04 Dec Lower Overall Costs with Rivaroxaban (XARELTO® ) vs Warfarin Among Morbidly Obese Patients with Venous Thromboembolism
MedicalResearch.com Interview with:
Paul Burton MD, PhD, FACC
Vice President, Medical Affairs
Janssen Scientific Affairs, LLC.
MedicalResearch.com: What is the background for this study? What are the main findings?
Response: Treatment of venous thromboembolism (VTE) is complicated among morbidly obese patients. Current guidelines do not recommend use of Factor Xa inhibitors in these patients due to limited clinical data available. That’s why Janssen undertook this study to examine XARELTO® (rivaroxaban) in these patients. In this 5,780-patient retrospective study, results found patients treated with XARELTO® had a similar risk of recurrent VTE and major bleeding compared to those taking warfarin.
However, treatment with XARELTO® was associated with less all-cause health care resource utilization (HCRU) (e.g., inpatient hospitalizations and outpatient visits) and reduced total medical costs compared to warfarin. Of note, patients taking XARELTO® had an average $2,829 lower total medical costs per patient per year (PPPY) than those taking warfarin, which was mainly driven by lower hospitalization costs.
MedicalResearch.com: What should readers take away from your report?
Response:v XARELTO® is already approved by the U.S. Food & Drug Administration (FDA) for the treatment of VTE, which includes deep vein thrombosis (DVT) and pulmonary embolism (PE).
This study reaffirms what we’ve seen in post-marketing studies and registries, which continue to confirm the safety and efficacy of XARELTO® in routine clinical use across a broad spectrum of patients, including those who are morbidly obese.
MedicalResearch.com: What recommendations do you have for future research as a result of this work?
Response: Real-world research is an important complement to clinical trials, as it helps to build a bridge between what we observed in clinical trials and what we are seeing in routine clinical practice. We remain committed to evaluating and providing real-world data on XARELTO® to ensure physicians and patients are equipped with the latest information.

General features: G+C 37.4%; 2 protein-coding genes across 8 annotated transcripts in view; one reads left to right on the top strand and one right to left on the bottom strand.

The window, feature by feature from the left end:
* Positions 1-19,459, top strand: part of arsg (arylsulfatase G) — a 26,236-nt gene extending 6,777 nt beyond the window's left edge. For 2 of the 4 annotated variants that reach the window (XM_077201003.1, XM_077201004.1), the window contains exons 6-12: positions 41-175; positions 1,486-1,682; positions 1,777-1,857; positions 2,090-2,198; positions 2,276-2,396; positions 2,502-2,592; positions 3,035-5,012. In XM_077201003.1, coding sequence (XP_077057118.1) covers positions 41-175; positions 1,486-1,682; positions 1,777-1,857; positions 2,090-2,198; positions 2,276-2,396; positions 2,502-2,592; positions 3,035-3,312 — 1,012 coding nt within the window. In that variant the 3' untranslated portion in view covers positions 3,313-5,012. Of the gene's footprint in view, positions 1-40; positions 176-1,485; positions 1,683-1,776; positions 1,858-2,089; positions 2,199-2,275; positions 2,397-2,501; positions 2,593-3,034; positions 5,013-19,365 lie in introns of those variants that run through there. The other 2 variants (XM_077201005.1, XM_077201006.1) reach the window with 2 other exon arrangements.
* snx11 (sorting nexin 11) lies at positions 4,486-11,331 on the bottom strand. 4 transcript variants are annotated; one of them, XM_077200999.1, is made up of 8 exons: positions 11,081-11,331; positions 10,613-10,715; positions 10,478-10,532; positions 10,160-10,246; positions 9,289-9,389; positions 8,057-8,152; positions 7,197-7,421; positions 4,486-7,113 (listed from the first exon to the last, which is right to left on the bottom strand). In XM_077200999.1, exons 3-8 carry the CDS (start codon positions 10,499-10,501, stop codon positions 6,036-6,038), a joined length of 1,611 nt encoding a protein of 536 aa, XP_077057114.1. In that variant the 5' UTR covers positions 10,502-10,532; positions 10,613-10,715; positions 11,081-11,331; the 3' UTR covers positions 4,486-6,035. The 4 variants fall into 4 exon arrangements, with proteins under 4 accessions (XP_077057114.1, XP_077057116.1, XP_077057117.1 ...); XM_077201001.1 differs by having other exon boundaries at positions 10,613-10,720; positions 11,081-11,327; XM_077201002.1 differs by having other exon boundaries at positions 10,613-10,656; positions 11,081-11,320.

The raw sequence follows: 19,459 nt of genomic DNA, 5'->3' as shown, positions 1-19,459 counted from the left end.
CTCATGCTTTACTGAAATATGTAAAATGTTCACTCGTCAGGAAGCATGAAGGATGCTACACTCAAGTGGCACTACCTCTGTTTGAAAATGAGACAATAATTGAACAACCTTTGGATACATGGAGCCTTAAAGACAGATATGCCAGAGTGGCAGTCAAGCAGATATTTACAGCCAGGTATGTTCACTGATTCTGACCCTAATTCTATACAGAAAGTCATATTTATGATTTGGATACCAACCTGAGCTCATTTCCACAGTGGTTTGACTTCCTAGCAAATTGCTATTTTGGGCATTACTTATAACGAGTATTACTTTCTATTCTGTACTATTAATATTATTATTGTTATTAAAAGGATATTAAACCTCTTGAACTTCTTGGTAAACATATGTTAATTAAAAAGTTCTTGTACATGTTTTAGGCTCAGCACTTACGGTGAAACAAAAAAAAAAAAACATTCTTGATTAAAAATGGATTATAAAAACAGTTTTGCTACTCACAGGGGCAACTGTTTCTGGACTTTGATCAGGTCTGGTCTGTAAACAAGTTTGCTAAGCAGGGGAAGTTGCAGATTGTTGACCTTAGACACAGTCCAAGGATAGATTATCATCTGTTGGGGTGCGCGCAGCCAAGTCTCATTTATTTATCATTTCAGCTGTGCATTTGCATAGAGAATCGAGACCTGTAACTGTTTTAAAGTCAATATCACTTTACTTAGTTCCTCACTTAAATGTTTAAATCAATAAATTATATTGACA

MedicalResearch.com: Is there anything else you would like to add?
Response: In addition to examining morbidly obese patients with VTE, we recently evaluated the use of XARELTO® to reduce the risk of stroke in morbidly obese patients with non-valvular atrial fibrillation (NVAF). Similar to VTE, treatment of NVAF is complicated among morbidly obese patients and treatment with Factor Xa inhibitors is not recommended in current guidelines due to limited clinical data. We recently presented data at the AHA Scientific Sessions 2018, which found morbidly obese patients treated with XARELTO® or warfarin had similar risk of ischemic stroke and major bleeding; however, treatment with XARELTO® was associated with significantly lower total health care costs PPPY and HCRU than treatment with warfarin in this patient population.
Citation: ASH 2018
Sunday, December 2, 2018, 6:00 PM-8:00 PM
Alex C. Spyropoulos, MD1*, Veronica Ashton, MPH2*, Yen-Wen Chen2*, Bingcao Wu2* and Eric D. Peterson3*
1Department of Medicine, Anticoagulation and Clinical Thrombosis Services, Department of Medicine, Anticoagulation and Clinical Thrombosis Services, Northwell Health System, The Donald and Barbara Zucker School of Medicine at Hofstra/Northwell, Manhasset, NY
2Janssen Scientific Affairs, LLC, Titusville, NJ
3Duke Clinical Research Institute, Duke University School of Medicine, Durham, NC
The information on MedicalResearch.com is provided for educational purposes only, and is in no way intended to diagnose, cure, or treat any medical or other condition. Always seek the advice of your physician or other qualified health and ask your doctor any questions you may have regarding a medical condition. In addition to all other limitations and disclaimers in this agreement, service provider and its third party providers disclaim any liability or loss in connection with the content provided on this website.
Last Updated on December 4, 2018 by Marie Benz MD FAAD